Friday, March 20, 2009

Which will give the most bang for your buck?

Which will give the most bang for your buck?
Mar 21, 2009
The Straits Times, Digital Life

by Tan Chong Yaw

Compared to old-technology carbon zinc batteries, alkalines cost about 35 cents more per battery but they pack more power and store longer.

Which will give the most bang for your buck? Alkalines, the new-fangled lithium ones or the stalwart carbon zinc batteries?

DL did a shootout of five types of batteries (See table). These range from amazingly cheap carbon zinc PenesamiG batteries to the Panasonic Evolta - a super alkaline - and Energizer e2 lithium.

In the middle are the ones that line most supermarket shelves - alkalines like the Duracell and Energizer Max.

The batteries were bought from FairPrice supermarkets except the PenesamiGs, which were bought at Sheng Siong Supermarket.

A flashlight and camera were used to test the single-use AA batteries.

The flashlight has one light-emitting diode (LED) bulb and runs on a single AA battery. The time taken from the moment the flashlight was switched on until the light died was recorded.

The test camera was Canon's PowerShot SX1 which uses four AA batteries. With the LCD switched on and flash firing for every shot, the number of shots snapped until the camera shut down on its own was noted.

Clearly at the bottom was the PenesamiG - it could not even power up the camera and lasted a paltry three minutes in the flashlight.

In the camera test, the e2 tied with the Max in being cheapest to run on a cost per photo basis. However, the e2 lasts longer than four Max batteries.

The Max and Duracell, both alkalines, tied for being most economical to run in the flashlight test.

Alkalines are best-sellers because they offer a good performance-cost balance. Alkaline batteries make up about 70 per cent of FairPrice's battery sales, said Tng Ah Yiam, its integrated purchasing director.

Photo: ST, Ashleigh Sim

Watt's the difference?

WE GIVE the lowdown on three kinds of batteries.

Carbon zinc

This grandfather of dry cell batteries first appeared on the market in 1887. The battery uses a zinc chloride and ammonium chloride electrolyte with a cathode of manganese dioxide and carbon, and a zinc anode. Great for low-drain devices like clocks, remote controls and radios.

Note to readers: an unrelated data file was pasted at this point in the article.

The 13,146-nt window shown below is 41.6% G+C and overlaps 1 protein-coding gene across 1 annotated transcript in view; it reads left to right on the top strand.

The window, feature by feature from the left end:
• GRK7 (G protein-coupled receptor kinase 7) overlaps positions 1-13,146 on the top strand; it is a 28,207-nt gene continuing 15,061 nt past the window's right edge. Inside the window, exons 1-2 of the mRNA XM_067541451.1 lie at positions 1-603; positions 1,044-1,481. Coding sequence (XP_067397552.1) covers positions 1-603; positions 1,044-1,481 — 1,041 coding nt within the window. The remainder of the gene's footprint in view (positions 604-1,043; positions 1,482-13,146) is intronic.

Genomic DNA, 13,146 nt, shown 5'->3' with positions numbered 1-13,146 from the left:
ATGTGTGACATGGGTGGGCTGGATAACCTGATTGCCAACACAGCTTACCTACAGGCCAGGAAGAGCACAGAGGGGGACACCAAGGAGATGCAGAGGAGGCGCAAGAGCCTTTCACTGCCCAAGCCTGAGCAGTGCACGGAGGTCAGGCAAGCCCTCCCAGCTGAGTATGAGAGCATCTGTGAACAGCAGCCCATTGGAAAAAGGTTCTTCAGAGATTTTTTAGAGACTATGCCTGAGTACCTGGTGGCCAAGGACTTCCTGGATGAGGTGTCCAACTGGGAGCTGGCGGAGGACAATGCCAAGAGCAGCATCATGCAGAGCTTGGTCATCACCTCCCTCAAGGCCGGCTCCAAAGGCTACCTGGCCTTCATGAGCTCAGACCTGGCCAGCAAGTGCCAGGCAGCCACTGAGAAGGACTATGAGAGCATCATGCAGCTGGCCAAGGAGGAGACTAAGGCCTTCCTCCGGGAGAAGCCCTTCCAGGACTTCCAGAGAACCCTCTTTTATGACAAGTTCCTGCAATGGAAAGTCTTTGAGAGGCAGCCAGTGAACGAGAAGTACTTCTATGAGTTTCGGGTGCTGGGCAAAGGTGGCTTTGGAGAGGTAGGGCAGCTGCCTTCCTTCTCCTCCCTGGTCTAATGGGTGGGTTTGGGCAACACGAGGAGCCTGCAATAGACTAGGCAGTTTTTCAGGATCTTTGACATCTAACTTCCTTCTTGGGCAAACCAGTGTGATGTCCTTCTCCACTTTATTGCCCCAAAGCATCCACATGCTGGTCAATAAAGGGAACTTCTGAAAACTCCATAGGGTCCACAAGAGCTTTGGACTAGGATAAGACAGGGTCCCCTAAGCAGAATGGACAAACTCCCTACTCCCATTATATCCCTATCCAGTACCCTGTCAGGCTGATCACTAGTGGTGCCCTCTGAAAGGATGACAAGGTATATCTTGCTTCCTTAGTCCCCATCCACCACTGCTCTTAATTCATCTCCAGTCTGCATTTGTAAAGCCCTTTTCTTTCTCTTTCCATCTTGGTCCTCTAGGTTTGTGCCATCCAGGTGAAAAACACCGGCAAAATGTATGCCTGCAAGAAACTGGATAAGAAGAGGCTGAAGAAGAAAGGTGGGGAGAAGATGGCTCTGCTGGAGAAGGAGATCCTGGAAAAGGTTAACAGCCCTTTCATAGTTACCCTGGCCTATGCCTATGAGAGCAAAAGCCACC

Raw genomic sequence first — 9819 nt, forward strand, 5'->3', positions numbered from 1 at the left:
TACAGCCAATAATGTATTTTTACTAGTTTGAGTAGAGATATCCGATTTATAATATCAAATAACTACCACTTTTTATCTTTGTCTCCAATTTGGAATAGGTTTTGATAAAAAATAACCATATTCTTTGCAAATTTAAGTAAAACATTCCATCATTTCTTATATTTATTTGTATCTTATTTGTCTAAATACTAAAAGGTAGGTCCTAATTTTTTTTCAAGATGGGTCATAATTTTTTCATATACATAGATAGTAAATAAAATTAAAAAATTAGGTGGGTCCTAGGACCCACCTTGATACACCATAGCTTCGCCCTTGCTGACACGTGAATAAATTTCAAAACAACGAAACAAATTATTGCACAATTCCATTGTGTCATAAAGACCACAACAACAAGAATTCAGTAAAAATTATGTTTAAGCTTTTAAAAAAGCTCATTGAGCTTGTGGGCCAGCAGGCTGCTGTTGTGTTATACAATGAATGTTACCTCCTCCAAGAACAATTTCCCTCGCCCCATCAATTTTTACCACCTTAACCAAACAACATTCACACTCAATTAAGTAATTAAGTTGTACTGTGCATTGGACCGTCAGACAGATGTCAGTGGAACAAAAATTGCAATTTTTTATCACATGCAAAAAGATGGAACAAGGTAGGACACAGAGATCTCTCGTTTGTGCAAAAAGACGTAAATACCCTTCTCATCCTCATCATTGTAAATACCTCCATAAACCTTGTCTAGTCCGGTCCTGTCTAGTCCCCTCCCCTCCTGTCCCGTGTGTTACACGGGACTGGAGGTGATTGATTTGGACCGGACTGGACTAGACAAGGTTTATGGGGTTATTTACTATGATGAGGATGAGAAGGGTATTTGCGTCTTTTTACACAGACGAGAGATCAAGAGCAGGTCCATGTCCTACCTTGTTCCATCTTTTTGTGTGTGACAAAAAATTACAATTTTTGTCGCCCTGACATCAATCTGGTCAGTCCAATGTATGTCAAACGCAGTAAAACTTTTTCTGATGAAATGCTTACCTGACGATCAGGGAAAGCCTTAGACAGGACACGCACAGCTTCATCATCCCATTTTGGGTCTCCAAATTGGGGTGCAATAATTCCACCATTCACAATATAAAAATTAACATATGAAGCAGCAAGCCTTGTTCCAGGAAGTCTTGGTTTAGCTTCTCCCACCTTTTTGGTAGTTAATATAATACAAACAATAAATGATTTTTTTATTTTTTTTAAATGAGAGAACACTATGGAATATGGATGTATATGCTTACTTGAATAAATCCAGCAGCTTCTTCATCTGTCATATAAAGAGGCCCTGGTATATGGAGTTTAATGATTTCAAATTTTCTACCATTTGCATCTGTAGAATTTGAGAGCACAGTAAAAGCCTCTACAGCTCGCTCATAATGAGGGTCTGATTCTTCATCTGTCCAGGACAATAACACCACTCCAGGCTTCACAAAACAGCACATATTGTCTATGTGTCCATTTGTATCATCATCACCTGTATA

Price per battery: 5 to 55 cents
Good: Cheapest and lightest at 12-15g
Bad: Least powerful; shortest shelf life of three to five years


Alkaline batteries made their debut in 1959 using an alkaline electrolyte of potassium hydroxide - instead of the acidic one in the carbon zinc battery - upping the battery's power and shelf life.

Price per battery: 85 to 95 cents
Good: Shelf life of five to seven years; works at temperatures down to minus 18 deg C
Bad: Heaviest at 24g


This new kid on the block appeared in 1989. Not to be confused with rechargeable lithium-ion batteries although both use the same metal - lithium.

These batteries have a lithium anode, iron disulphide on aluminium foil cathode and a lithium salt electrolyte. Lithium is so flexible, batteries can be built with almost 20 times more active area than alkalines.

Lithium batteries have the longest shelf life and juice in powering tech devices like digital cameras. It can be used for any purpose - if you can afford it.

Price per battery: $3.80
Good: Most powerful and lightest at 15g; shelf life of 10 to 15 years; operates in very low temperatures - down to minus 40 deg C.
Bad: The price

by Tan Chong Yaw

Dos and don'ts

  • Abused batteries will leak or explode. Abuse includes: inserting them upside down in the device, peeling off the label - they act as the battery's insulation - and carrying them loose in your pocket where coins and keys may short circuit them. Put one close to extreme heat like a fire and it will explode.

  • Batteries that continue to be drained after they are exhausted will leak. If you will not be using a device for some time, remove the batteries. Even when turned off, poorly designed devices will continue to drain the batteries.

  • Do not mix battery types (use the same type from the same brand) or mix old batteries with new ones. The more powerful batteries may cause the lower capacity ones to fail prematurely, leading to shorter life or leakage.

  • Store batteries in a cool place. An alkaline battery stored at 20 deg C has almost twice the shelf life - more than seven years - than one at 40deg C according to the 2008 edition of the Energizer Alkaline Handbook.

This article was first published in The Straits Times Digital Life.

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